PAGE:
Blank v. National Railroad Passenger Corporation

Filing 3

ORDER signed by Magistrate Judge Edmund F. Brennan on 5/9/2017 GRANTING 2 Plaintiff's Motion to Proceed in forma pauperis; Plaintiff's compliant is DISMISSED with leave to amend, as provided herein; Plaintiff is GRANTED 30 days from the date of service of this order to file an amended complaint.(Reader, L)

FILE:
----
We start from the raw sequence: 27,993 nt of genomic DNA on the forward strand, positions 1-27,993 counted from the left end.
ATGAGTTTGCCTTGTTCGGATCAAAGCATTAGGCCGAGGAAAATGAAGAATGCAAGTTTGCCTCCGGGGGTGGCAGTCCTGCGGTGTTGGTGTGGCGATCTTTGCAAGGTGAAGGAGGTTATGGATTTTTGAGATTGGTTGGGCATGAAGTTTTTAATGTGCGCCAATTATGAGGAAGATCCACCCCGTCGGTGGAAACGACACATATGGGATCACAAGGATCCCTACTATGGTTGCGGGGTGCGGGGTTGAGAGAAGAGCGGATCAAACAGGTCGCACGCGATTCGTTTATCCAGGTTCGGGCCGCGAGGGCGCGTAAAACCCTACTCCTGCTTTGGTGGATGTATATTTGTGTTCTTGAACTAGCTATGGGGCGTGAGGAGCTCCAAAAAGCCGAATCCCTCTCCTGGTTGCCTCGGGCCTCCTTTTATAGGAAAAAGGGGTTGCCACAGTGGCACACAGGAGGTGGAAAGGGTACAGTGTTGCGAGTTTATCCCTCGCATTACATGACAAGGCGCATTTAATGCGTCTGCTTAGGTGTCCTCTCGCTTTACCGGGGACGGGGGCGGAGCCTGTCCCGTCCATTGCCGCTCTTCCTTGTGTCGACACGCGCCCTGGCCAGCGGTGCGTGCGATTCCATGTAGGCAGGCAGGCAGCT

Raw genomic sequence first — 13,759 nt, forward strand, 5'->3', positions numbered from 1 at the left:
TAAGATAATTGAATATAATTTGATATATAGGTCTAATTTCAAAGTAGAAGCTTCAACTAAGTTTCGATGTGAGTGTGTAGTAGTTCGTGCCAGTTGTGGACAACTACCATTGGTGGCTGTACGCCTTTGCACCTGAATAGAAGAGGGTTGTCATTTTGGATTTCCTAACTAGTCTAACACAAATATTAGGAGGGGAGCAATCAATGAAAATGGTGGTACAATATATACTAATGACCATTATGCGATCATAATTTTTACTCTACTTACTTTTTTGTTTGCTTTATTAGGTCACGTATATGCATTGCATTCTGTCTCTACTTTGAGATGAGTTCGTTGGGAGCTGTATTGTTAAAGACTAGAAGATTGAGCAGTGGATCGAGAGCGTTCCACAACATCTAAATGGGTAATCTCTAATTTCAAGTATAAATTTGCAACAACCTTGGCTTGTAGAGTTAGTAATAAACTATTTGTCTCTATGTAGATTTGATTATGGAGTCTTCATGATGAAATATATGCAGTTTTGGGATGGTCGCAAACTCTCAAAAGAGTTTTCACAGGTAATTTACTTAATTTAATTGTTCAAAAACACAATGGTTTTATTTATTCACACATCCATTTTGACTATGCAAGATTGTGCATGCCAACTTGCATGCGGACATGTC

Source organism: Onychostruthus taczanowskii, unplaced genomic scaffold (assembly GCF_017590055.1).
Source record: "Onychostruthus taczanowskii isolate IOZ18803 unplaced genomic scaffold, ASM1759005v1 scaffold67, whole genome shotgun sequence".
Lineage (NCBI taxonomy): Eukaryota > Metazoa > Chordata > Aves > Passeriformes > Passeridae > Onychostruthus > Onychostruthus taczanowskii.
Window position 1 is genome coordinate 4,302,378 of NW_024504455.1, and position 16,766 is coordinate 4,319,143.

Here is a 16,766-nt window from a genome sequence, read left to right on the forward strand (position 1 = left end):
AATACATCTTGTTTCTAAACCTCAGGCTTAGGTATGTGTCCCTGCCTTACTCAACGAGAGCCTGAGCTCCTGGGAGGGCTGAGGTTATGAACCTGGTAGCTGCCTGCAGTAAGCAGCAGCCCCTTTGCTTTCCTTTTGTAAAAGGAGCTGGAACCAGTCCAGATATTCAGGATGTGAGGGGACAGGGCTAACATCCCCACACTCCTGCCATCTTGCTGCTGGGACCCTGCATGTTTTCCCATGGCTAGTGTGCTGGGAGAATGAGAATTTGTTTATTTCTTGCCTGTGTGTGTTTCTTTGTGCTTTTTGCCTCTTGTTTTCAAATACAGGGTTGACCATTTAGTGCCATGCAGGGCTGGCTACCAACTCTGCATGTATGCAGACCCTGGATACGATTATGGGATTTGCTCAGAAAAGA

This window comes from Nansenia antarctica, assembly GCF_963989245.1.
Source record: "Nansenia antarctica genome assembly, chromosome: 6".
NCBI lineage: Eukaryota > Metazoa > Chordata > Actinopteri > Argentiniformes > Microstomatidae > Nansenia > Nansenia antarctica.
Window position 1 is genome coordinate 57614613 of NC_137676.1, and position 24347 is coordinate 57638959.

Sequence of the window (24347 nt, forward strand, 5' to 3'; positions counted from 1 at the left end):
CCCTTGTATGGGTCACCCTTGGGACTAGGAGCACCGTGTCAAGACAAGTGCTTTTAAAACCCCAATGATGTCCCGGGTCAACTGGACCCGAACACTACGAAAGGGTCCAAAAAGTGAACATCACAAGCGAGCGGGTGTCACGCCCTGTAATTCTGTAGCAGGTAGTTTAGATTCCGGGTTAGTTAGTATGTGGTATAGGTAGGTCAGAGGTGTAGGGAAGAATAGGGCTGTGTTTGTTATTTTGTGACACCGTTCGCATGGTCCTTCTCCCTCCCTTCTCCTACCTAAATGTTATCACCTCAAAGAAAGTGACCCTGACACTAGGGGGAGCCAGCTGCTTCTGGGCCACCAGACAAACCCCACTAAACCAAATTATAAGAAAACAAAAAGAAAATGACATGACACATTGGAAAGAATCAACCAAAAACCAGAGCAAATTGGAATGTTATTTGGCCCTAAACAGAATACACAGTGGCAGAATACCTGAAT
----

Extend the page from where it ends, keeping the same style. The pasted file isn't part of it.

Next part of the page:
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1 2 3 4 5 6 7 8 UNITED STATES DISTRICT COURT 9 FOR THE EASTERN DISTRICT OF CALIFORNIA 10 11 PAUL LOUIS BLANK, 12 Plaintiff, 13 14 15 No. 2:16-cv-2775-TLN-EFB v. ORDER NATIONAL RAILROAD PASSENGER CORPORATION, Defendant. 16 17 18 Plaintiff seeks leave to proceed in forma pauperis pursuant to 28 U.S.C. 1915.1 His 19 declaration makes the showing required by 28 U.S.C. §1915(a)(1) and (2). See ECF No. 2. 20 Accordingly, the request to proceed in forma pauperis is granted. 28 U.S.C. § 1915(a). 21 Determining that plaintiff may proceed in forma pauperis does not complete the required 22 inquiry. Pursuant to § 1915(e)(2), the court must dismiss the case at any time if it determines the 23 allegation of poverty is untrue, or if the action is frivolous or malicious, fails to state a claim on 24 which relief may be granted, or seeks monetary relief against an immune defendant. As discussed 25 below, plaintiff’s complaint fails to state a claim and must be dismissed. 26 ///// 27 28 1 This case, in which plaintiff is proceeding in propria persona, was referred to the undersigned under Local Rule 302(c)(21). See 28 U.S.C. § 636(b)(1). 1 1 Although pro se pleadings are liberally construed, see Haines v. Kerner, 404 U.S. 519, 2 520-21 (1972), a complaint, or portion thereof, should be dismissed for failure to state a claim if it 3 fails to set forth “enough facts to state a claim to relief that is plausible on its face.” Bell Atl. 4 Corp. v. Twombly, 550 U.S. 544, 554, 562-563 (2007) (citing Conley v. Gibson, 355 U.S. 41 5 (1957)); see also Fed. R. Civ. P. 12(b)(6). “[A] plaintiff’s obligation to provide the ‘grounds’ of 6 his ‘entitlement to relief’ requires more than labels and conclusions, and a formulaic recitation of 7 a cause of action’s elements will not do. Factual allegations must be enough to raise a right to 8 relief above the speculative level on the assumption that all of the complaint’s allegations are 9 true.” Id. (citations omitted). Dismissal is appropriate based either on the lack of cognizable 10 legal theories or the lack of pleading sufficient facts to support cognizable legal theories. 11 Balistreri v. Pacifica Police Dep’t, 901 F.2d 696, 699 (9th Cir. 1990). 12 In reviewing a complaint under this standard, the court must accept as true the allegations 13 of the complaint in question, Hospital Bldg. Co. v. Rex Hosp. Trustees, 425 U.S. 738, 740 (1976), 14 construe the pleading in the light most favorable to the plaintiff, and resolve all doubts in the 15 plaintiff’s favor, Jenkins v. McKeithen, 395 U.S. 411, 421 (1969). A pro se plaintiff must satisfy 16 the pleading requirements of Rule 8(a) of the Federal Rules of Civil Procedure. Rule 8(a)(2) 17 requires a complaint to include “a short and plain statement of the claim showing that the pleader 18 is entitled to relief, in order to give the defendant fair notice of what the claim is and the grounds 19 upon which it rests.” Twombly, 550 U.S. at 555 (citing Conley v. Gibson, 355 U.S. 41 (1957)). 20 Additionally, a federal court is a court of limited jurisdiction, and may adjudicate only 21 those cases authorized by the Constitution and by Congress. Kokkonen v. Guardian Life Ins. Co., 22 511 U.S. 375, 377 (1994). The basic federal jurisdiction statutes, 28 U.S.C. §§ 1331 & 1332, 23 confer “federal question” and “diversity” jurisdiction, respectively. Federal question jurisdiction 24 requires that the complaint (1) arise under a federal law or the U. S. Constitution, (2) allege a 25 “case or controversy” within the meaning of Article III, § 2 of the U. S. Constitution, or (3) be 26 authorized by a federal statute that both regulates a specific subject matter and confers federal 27 jurisdiction. Baker v. Carr, 369 U.S. 186, 198 (1962). To invoke the court’s diversity 28 jurisdiction, a plaintiff must specifically allege the diverse citizenship of all parties, and that the 2 1 matter in controversy exceeds $75,000. 28 U.S.C. § 1332(a); Bautista v. Pan American World 2 Airlines, Inc., 828 F.2d 546, 552 (9th Cir. 1987). A case presumably lies outside the jurisdiction 3 of the federal courts unless demonstrated otherwise. Kokkonen, 511 U.S. at 376-78. Lack of 4 subject matter jurisdiction may be raised at any time by either party or by the court. Attorneys 5 Trust v. Videotape Computer Products, Inc., 93 F.3d 593, 594-95 (9th Cir. 1996). 6 Plaintiff’s one-page complaint alleges that on an unspecified date he purchased a ticket for 7 an Amtrak train. ECF No. 1. He claims that when he attempted to board a train at the Chico, 8 California Amtrak station, a female “ticket taker” denied him boarding privileges. He appears to 9 contend that the refusal to allow him to board the train violated the Americans with Disabilities 10 Act (“ADA”). 11 Title II of the ADA prohibits a public entity from discriminating against a qualified 12 individual with a disability on the basis of disability. 42 U.S.C. § 12132. “To state a claim of 13 disability discrimination under Title II, the plaintiff must allege four elements: (1) the plaintiff is 14 an individual with a disability; (2) the plaintiff is otherwise qualified to participate in or receive 15 the benefit of some public entity’s services, programs, or activities; (3) the plaintiff was either 16 excluded from participation in or denied the benefits of the public entity’s services, programs, or 17 activities, or was otherwise discriminated against by the public entity; and (4) such exclusion, 18 denial of benefits, or discrimination was by reason of the plaintiff’s disability.” Thompson v. 19 Davis, 295 F.3d 890, 895 (9th Cir.2002); see also Lee v. City of Los Angeles, 250 F.3d 668, 691 20 (9th Cir. 2001) (“If a public entity denies an otherwise ‘qualified individual’ ‘meaningful access’ 21 to its ‘services, programs, or activities’ ‘solely by reason of’ his or her disability, that individual 22 may have an ADA claim against the public entity.”). 23 Here, plaintiff has failed to allege that he was denied a benefit on account of his disability. 24 He does not allege that defendant denied him access to access to its train on account of his 25 disability. Indeed, plaintiff does not even allege that he is an individual with a disability. 26 Plaintiff has therefore failed to state a claim for violation of the ADA. Accordingly, plaintiff’s 27 complaint must be dismissed for failure to state a claim. 28 ///// 3 1 Plaintiff will be granted leave to file an amended complaint, if he can allege a cognizable 2 legal theory against a proper defendant and with sufficient facts in support of that cognizable 3 legal theory. Lopez v. Smith, 203 F.3d 1122, 1126-27 (9th Cir. 2000) (en banc) (district courts 4 must afford pro se litigants an opportunity to amend to correct any deficiency in their 5 complaints). Should plaintiff choose to file an amended complaint, the amended complaint shall 6 clearly set forth the claims and allegations against each defendant. Any amended complaint must 7 cure the deficiencies identified above and also adhere to the following requirements: 8 9 Any amended complaint must identify as a defendant only persons who personally participated in a substantial way in depriving him of a federal constitutional right. Johnson v. 10 Duffy, 588 F.2d 740, 743 (9th Cir. 1978) (a person subjects another to the deprivation of a 11 constitutional right if he does an act, participates in another’s act or omits to perform an act he is 12 legally required to do that causes the alleged deprivation). It must also contain a caption 13 including the names of all defendants. Fed. R. Civ. P. 10(a). 14 Any amended complaint must be written or typed so that it so that it is complete in itself 15 without reference to any earlier filed complaint. E.D. Cal. L.R. 220. This is because an amended 16 complaint supersedes any earlier filed complaint, and once an amended complaint is filed, the 17 earlier filed complaint no longer serves any function in the case. See Forsyth v. Humana, 114 18 F.3d 1467, 1474 (9th Cir. 1997) (the “‘amended complaint supersedes the original, the latter 19 being treated thereafter as non-existent.’”) (quoting Loux v. Rhay, 375 F.2d 55, 57 (9th Cir. 20 1967)). 21 Finally, plaintiff is cautioned that failure to comply with the Federal Rules of Civil 22 Procedure, this court’s Local Rules, or any court order may result in this action being dismissed. 23 See E.D. Cal. L.R. 110. 24 Accordingly, IT IS HEREBY ORDERED that: 25 1. Plaintiff’s request to proceed in form pauperis (ECF No. 2) is granted. 26 2. Plaintiff’s compliant is dismissed with leave to amend, as provided herein. 27 3. Plaintiff is granted thirty days from the date of service of this order to file an amended 28 complaint. The amended complaint must bear the docket number assigned to this case and be 4 1 titled “First Amended Complaint.” Failure to timely file an amended complaint in accordance 2 with this order will result in a recommendation this action be dismissed. 3 DATED: May 9, 2017. 4 5 6 7 8 9 10 11 12 13 14 15 16 17 18 19 20 21 22 23 24 25 26 27 28 5